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Report: Fact-checkers say Facebook has used them for “crisis PR”

Report: Fact-checkers say Facebook has used them for “crisis PR”
[Photo: Thought Catalog/Unsplash]

A new report from the Guardian claims Facebook’s partnership with independent journalists to combat disinformation on its social network was little more than a PR move.

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Facebook initiated the partnership with independent fact-checkers like Snopes shortly after it became clear that Russian trolls had spread disinformation to millions of users in an attempt to influence and undermine the 2016 presidential election.

The Guardian spoke with current and former fact-checkers who said the partnership had produced minimal results, and that Facebook had refused to publish the work they’d done to debunk fake news. From the story:

“They’ve essentially used us for crisis PR,” said Brooke Binkowski, former managing editor of Snopes, a factchecking site that has partnered with Facebook for two years. “They’re not taking anything seriously. They are more interested in making themselves look good and passing the buck … They clearly don’t care.”

Facebook has 35 media partners helping it fact-check content, including the Associated Press, ABC News, PolitiFact, and Snopes. Facebook has said repeatedly that it has thousands of people working to curb fake news on its platform and that the volume of fake news is “trending downward.”

However, the fact-checking partners don’t appear to be checking large numbers of suspect news items. The Guardian quotes the managing editor of ABC News Digital saying that her group has “done roughly two dozen Facebook fact checks.”

Even when a news item is debunked, Facebook doesn’t remove the content from its social network. It merely reduces the circulation of the content by applying a warning tag labeling the content as “disputed.” Facebook says the system reduces future impressions of the content by an average of 80%.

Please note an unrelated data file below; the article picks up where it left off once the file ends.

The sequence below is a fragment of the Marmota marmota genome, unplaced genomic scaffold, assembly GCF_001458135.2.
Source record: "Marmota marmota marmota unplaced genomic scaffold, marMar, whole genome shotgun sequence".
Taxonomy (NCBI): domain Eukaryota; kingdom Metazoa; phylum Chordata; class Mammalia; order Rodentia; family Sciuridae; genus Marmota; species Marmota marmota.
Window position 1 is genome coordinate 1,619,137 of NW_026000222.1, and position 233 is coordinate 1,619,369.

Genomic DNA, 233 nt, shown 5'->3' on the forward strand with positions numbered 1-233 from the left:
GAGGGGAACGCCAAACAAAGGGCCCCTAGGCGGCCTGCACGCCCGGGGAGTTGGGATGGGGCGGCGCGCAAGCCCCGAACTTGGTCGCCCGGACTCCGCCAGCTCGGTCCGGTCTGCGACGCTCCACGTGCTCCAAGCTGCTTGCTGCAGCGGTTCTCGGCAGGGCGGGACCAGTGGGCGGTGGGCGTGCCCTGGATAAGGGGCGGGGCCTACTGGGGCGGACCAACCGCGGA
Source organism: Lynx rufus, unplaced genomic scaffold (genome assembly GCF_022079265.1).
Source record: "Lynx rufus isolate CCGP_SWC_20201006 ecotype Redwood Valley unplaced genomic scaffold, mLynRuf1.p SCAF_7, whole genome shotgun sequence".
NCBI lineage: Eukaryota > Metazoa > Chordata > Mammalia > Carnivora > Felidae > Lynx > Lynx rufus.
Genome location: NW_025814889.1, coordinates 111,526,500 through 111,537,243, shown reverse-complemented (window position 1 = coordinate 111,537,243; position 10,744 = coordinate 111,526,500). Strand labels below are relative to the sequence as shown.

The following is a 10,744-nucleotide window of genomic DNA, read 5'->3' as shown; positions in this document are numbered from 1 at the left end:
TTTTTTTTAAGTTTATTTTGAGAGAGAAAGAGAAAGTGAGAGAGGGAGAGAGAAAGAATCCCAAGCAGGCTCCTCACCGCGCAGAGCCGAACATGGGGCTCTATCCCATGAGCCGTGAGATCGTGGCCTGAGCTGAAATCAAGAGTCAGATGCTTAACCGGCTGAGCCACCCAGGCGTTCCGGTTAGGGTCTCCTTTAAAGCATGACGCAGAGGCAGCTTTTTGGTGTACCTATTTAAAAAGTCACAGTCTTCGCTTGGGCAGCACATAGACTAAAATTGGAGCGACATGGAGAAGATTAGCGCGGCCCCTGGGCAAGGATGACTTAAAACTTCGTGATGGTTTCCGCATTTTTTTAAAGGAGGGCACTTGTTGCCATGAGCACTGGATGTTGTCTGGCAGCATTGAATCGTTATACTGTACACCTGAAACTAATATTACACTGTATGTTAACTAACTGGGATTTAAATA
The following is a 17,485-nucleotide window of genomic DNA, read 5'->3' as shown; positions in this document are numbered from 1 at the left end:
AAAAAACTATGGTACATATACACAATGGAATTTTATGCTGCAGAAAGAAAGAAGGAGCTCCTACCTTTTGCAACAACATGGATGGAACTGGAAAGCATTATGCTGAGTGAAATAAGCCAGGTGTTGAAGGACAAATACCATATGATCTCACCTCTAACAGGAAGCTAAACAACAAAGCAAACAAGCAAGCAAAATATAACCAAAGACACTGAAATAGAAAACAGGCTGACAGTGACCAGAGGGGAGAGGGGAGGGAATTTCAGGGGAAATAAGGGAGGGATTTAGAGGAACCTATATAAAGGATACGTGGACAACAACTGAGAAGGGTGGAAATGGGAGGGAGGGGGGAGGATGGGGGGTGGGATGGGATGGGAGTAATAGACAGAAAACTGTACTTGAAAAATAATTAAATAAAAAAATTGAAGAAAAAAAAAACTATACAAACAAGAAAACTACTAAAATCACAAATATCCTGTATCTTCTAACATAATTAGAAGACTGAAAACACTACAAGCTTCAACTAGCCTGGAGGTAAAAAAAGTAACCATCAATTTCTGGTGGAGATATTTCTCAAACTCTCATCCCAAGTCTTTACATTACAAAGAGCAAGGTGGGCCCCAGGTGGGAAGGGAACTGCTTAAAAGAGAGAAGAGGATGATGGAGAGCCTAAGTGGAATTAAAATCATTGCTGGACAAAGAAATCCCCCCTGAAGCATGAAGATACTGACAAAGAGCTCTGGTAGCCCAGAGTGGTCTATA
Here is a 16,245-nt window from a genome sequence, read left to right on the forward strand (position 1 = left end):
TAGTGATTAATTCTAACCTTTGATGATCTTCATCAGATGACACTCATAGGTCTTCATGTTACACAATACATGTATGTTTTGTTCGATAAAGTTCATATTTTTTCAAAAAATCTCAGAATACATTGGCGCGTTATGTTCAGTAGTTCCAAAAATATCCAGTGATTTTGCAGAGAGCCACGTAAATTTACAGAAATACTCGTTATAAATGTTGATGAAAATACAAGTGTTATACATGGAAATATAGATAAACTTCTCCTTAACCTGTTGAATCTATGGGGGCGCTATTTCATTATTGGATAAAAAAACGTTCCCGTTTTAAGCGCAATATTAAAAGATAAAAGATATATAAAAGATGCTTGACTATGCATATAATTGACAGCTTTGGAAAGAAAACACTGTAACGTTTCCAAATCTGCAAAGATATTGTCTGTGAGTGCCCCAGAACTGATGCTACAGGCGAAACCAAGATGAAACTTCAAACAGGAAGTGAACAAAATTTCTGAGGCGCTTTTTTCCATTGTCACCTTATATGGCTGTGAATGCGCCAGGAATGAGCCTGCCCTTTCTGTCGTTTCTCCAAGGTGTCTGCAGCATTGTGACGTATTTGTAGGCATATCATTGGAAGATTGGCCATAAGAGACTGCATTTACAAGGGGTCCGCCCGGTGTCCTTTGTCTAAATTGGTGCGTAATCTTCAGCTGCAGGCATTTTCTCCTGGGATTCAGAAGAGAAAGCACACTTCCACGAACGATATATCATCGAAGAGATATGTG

But the Guardian claims that a lot of fake news remains on Facebook without a “disputed” tag. And even when a false news story is tagged as such, it can have the effect of making the item even more popular. That’s because people who agree with the information see the tag as an attempt to censor a viewpoint, then make an effort to get the item shared widely. The fact-checkers were especially put off by revelations that Facebook hired a Washington, D.C., PR firm to spread negative news about its critics and opponents, the Guardian reports.

Facebook has become quick about responding directly and extensively to stories like the Guardian’s latest. In a detailed blog post on Thursday, Facebook’s head of news integrity partnerships, Meredith Carden, wrote the following:

” . . . the piece presents several inaccuracies, and is based primarily on the account of a single fact-checker who hasn’t been involved with the Facebook fact-checking program for six months. We provided information to The Guardian, but they chose not to include all of it.”

Carden points to three pieces of third-party research showing that the overall volume of false news on Facebook is decreasing as a result of the third-party fact-checking program and other anti-misinformation measures.

Carden says Facebook intends to start sending fact-checkers quarterly reports on their work, and the effects of their debunking on the circulation of content.

I reached out to Facebook for further comment and will update if I hear back.

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